Starting out, the biggest hurdle for them was deciding to keep certain properties empty instead of having them on the market for more traditional leases. Once they decided to make the move, they also had upfront costs of furnishing the short-term units and paying for utilities.
They have seen some perks from their association with Airbnb.
“When it’s staged, it helps it rent faster,” Shawna says. “We find that the properties we’ve listed on Airbnb will get long-term rentals on it because it’s easier to see that space and what it’s going to look like going forward. It ends up being something where we do a lot of furniture moving from one property to another.”
But what about the properties that aren’t converted long-term rentals, those that haven’t gone through the city’s inspection protocols?
Well, there is no set protocol for short-term rental units registering in the city. Kottwitz says that the most the city can do when it becomes aware of a new short-term rental is to kindly ask the owners to be in compliance with city code.
“When people come to us and ask what they need to do to comply with city code, we often encourage those property owners to get their property registered and inspected as an act of good faith,” Kottwitz says. “Many have been happy to do that. We also realize we don’t have anything in our code that talks about this specifically. When there are people who don’t want to do it, we don’t have good standing to make them or take them to court for that.”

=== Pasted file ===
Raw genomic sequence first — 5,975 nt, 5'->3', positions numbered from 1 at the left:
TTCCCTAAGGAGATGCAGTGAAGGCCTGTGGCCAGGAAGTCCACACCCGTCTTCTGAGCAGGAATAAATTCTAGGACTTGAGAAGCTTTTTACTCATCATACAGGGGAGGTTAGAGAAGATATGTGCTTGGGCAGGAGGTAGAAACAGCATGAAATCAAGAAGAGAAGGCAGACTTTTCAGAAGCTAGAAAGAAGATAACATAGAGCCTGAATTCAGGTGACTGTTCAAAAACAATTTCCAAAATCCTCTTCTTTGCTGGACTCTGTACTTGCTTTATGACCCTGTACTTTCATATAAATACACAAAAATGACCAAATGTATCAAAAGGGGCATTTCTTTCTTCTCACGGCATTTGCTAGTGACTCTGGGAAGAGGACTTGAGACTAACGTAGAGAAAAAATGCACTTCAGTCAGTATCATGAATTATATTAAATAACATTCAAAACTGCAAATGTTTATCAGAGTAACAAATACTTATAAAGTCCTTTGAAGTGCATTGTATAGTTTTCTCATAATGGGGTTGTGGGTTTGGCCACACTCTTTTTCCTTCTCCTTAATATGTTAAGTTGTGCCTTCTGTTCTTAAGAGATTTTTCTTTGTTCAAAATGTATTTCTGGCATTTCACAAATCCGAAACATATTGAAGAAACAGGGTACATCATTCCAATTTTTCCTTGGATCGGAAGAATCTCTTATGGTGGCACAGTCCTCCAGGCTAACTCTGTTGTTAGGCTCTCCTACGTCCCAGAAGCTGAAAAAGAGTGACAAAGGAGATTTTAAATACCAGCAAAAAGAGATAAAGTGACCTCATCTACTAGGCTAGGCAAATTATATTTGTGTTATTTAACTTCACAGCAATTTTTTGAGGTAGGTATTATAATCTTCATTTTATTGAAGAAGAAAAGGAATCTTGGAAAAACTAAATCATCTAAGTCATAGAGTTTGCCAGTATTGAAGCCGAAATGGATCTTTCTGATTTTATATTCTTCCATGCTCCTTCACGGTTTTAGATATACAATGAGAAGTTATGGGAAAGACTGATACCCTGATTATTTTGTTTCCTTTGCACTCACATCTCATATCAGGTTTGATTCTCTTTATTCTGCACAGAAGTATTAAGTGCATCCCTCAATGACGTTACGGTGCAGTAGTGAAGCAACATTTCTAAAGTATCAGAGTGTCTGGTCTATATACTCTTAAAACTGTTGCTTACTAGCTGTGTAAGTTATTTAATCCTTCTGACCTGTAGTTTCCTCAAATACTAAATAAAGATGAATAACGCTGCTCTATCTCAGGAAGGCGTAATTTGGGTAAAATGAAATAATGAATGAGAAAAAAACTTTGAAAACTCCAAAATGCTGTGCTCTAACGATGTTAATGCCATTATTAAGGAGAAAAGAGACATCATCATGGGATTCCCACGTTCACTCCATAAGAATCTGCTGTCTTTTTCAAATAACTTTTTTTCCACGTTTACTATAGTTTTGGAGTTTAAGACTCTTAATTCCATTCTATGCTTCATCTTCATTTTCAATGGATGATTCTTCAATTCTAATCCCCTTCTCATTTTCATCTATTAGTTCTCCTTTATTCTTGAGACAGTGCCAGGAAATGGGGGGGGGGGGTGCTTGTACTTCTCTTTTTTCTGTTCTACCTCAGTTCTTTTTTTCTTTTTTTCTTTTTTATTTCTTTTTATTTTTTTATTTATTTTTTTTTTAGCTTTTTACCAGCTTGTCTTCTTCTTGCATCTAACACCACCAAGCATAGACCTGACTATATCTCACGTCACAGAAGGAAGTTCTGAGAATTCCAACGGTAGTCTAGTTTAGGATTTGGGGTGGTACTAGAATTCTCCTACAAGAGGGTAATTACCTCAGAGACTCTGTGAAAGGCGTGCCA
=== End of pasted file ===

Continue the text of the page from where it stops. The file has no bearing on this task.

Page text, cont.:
Even if the city were to normalize the process for registering and inspecting short-term rental properties, there’s no guarantee it would catch them all. You can comb Airbnb listings for addresses, but that wouldn’t capture those listed on other vacation rental sites, of which there are currently around 35, according to Farnen. Not to mention even more informal arrangements: A friend comes into town, stays a night and leaves $50 on your kitchen counter. Does that make your place a short-term rental unit?
For now, it’s one of the many unanswered questions the city is grappling with concerning a real estate trend not many envisioned. A lot can change in three years.
“I get the sense that the city is really trying to understand the whole issue and figure out what, exactly, they do need to address it and how to be the most equitable to all parties,” Shawna says. “They want to make sure that, if people are staying in a home, that it’s safe. And they want to get their tax money. How do you stay on top of it?”